guide can be regarded both as a practical guide to pro-
gramming and as an ideal addition to the aforementioned
book. This time, our focus is on development. As in the
practical guide for administration, we will make extensive
use of a real-life example that you can reproduce yourself
with relatively little effort in a minimal installation.
For developers, a minimal installation consists of SAP
NetWeaver Developer Studio (NWDS), which is based
on the development environment Eclipse; SAP Partner
Connectivity Kit (PCK) for the development of adapt-
ers; Subversion and Subclipse for version management
2
;
and Apache Ant as an indispensable aid that acts in the
background. For each of the development tools speci-
ed above, this book contains an extensive and com-
prehensible description of their functions as well as the
Web addresses you need to download the tools free of
charge.
The SAP PRESS Essentials guide Mastering SAP XI
Administration was published in January 2006. At that
time, we explained in the foreword that, compared with
Version 2.0, SAP NetWeaver Exchange Infrastructure
(XI) 3.0 had been substantially improved and that with
increasing support package (SP) levels it would have the
potential of becoming a strong competitor to existing
Enterprise Application Integration (EAI) vendors. After a
year that saw some good (and not-so-good) SP updates,
our prediction proved to be true.
1 Marcus Banner and Heinzpeter Klein, Mastering SAP XI
Administration, SAP PRESS Essentials 11 (Bonn: Galileo Press,
2006).
2 Alternatively, you can also use Concurrent Versions System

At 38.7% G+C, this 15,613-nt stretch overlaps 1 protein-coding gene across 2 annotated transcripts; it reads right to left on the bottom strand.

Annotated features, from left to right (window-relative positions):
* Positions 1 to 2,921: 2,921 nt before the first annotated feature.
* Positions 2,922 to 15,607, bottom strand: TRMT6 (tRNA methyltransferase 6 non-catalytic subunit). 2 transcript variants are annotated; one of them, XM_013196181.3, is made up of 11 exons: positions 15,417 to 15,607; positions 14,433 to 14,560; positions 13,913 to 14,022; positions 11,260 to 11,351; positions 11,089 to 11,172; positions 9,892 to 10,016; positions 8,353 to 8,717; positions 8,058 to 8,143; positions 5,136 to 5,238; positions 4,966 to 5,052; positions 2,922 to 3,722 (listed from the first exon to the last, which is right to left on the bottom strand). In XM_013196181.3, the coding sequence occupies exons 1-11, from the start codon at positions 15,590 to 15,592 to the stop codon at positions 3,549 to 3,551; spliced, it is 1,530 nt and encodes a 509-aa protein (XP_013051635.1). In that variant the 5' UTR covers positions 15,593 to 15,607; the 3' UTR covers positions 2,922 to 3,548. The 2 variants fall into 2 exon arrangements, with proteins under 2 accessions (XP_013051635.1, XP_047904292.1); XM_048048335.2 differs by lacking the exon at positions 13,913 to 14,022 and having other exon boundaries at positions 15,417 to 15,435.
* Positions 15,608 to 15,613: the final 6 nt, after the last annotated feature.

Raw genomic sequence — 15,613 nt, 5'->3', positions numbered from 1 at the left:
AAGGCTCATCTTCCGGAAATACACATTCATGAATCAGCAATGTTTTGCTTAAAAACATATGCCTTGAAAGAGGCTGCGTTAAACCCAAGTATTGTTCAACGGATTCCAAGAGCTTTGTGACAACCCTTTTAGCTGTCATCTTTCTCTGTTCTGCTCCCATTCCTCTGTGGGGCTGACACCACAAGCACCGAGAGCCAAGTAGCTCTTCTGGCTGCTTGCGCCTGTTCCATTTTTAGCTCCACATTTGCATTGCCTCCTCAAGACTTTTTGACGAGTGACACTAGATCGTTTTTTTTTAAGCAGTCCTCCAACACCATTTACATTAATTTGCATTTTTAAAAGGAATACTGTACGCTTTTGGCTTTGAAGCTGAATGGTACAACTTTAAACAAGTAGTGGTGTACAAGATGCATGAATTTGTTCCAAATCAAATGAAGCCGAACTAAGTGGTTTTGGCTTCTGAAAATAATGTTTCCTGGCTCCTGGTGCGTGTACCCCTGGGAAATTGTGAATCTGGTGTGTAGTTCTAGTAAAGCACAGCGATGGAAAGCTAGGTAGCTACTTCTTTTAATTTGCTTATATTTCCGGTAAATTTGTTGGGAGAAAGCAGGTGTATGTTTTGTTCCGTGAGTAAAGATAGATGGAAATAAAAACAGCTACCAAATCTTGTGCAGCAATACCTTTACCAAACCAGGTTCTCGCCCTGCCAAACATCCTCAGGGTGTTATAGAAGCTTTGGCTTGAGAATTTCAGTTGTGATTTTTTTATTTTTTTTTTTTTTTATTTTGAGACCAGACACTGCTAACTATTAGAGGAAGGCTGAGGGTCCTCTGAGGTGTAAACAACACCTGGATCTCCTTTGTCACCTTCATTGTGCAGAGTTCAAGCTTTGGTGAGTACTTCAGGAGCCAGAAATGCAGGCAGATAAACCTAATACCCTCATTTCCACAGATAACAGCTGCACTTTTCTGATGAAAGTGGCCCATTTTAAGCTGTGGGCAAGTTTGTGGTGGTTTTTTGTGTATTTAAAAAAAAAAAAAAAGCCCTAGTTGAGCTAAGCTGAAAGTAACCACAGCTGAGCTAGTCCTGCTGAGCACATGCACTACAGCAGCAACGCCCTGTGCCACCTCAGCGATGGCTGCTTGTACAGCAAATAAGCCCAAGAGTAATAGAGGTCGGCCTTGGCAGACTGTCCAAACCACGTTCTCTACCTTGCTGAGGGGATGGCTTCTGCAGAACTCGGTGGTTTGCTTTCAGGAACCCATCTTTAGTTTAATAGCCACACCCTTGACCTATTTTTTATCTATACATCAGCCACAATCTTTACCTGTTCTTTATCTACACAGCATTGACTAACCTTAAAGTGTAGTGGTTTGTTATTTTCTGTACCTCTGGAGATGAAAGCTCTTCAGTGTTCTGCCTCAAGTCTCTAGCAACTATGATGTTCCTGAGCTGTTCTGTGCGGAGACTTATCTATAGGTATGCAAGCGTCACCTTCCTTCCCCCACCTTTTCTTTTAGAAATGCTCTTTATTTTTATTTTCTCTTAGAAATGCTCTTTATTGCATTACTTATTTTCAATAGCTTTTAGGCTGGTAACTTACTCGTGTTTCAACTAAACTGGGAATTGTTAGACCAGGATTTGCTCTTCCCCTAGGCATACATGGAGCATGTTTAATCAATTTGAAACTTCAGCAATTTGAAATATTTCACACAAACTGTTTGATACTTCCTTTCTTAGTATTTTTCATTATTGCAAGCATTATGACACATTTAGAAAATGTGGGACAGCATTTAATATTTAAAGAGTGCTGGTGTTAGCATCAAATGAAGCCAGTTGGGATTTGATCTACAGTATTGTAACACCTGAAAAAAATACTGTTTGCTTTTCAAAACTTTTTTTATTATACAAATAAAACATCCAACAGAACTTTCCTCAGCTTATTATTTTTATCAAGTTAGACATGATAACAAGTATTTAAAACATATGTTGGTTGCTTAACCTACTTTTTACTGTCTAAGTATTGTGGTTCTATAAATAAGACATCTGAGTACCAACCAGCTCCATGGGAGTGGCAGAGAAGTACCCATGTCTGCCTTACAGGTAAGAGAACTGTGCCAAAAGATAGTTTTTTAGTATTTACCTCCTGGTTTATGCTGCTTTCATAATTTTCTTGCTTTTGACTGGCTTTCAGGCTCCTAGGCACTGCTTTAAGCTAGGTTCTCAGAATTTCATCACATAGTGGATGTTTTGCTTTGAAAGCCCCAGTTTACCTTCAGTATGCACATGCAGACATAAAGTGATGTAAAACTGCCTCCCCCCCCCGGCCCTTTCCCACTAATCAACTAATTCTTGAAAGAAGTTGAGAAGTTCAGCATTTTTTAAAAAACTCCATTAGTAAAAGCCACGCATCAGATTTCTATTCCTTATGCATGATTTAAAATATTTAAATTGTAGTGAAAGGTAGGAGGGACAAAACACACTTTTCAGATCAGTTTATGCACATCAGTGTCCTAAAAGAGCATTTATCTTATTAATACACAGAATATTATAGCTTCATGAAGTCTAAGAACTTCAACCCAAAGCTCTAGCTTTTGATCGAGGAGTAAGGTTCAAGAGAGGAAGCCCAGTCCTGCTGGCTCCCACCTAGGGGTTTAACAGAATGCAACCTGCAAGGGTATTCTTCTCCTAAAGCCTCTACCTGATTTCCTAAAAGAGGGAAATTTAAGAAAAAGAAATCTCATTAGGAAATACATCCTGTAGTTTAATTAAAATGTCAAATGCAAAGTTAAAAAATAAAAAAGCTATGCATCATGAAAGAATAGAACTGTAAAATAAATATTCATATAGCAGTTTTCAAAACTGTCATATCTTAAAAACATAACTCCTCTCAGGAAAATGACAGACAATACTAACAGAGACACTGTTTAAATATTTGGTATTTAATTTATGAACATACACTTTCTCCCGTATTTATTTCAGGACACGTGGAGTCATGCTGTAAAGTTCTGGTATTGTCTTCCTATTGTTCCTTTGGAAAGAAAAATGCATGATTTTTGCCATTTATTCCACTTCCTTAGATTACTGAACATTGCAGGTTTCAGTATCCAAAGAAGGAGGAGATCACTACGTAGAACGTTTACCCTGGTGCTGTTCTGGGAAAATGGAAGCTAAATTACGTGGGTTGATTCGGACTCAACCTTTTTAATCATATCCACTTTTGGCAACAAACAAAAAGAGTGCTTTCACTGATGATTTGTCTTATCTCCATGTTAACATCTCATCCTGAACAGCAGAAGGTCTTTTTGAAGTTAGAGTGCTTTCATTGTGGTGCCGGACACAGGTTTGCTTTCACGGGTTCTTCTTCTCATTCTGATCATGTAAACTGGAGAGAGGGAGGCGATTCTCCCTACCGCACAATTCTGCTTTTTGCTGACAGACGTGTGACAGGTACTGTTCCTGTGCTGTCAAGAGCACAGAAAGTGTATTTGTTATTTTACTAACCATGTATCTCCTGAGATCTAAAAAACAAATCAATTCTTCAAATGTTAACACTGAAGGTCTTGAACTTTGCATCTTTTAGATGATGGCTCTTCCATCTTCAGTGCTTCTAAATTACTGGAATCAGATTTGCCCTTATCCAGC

(CVS) or SAP Design Time Repository (DTR).
Today, SAP NetWeaver XI 3.0 with SP 16 is denitely a
product that must be considered as a serious competitor
to the established range of EAI products such as SeeBe-
yond, which recently was acquired by Sun Microsystems,
or IBM WebSphere.
And yet, larger companies that had already decided on
another EAI tool prior to the release of SAP NetWeaver
XI 3.0 are very reluctant to consider changing to SAP
NetWeaver XI. Here, concerns about asset and invest-
ment protection play a considerable role. For companies
that otherwise extensively employ SAP products, these
considerations often represent the biggest obstacle.
Meanwhile, from a technical point of view, these compa-
nies for the most part can nd no plausible reason against
the use of SAP NetWeaver XI 3.0 and in favor of using a
third-party software product in the EAI environment.
With this in mind, our intent in this book is to provide
you with some valuable tips and tricks along the way for
development in SAP NetWeaver XI.
One of the focuses of this book is on developing your
own XI adapters. Because the documentation that is of-
cially (and unofcially) available for this topic is very lim-
ited and insufcient, one of our primary concerns was to
integrate this subject in this book. Our own experience
has shown that many SAP consultants who deal with SAP
NetWeaver XI and even want to do their own develop-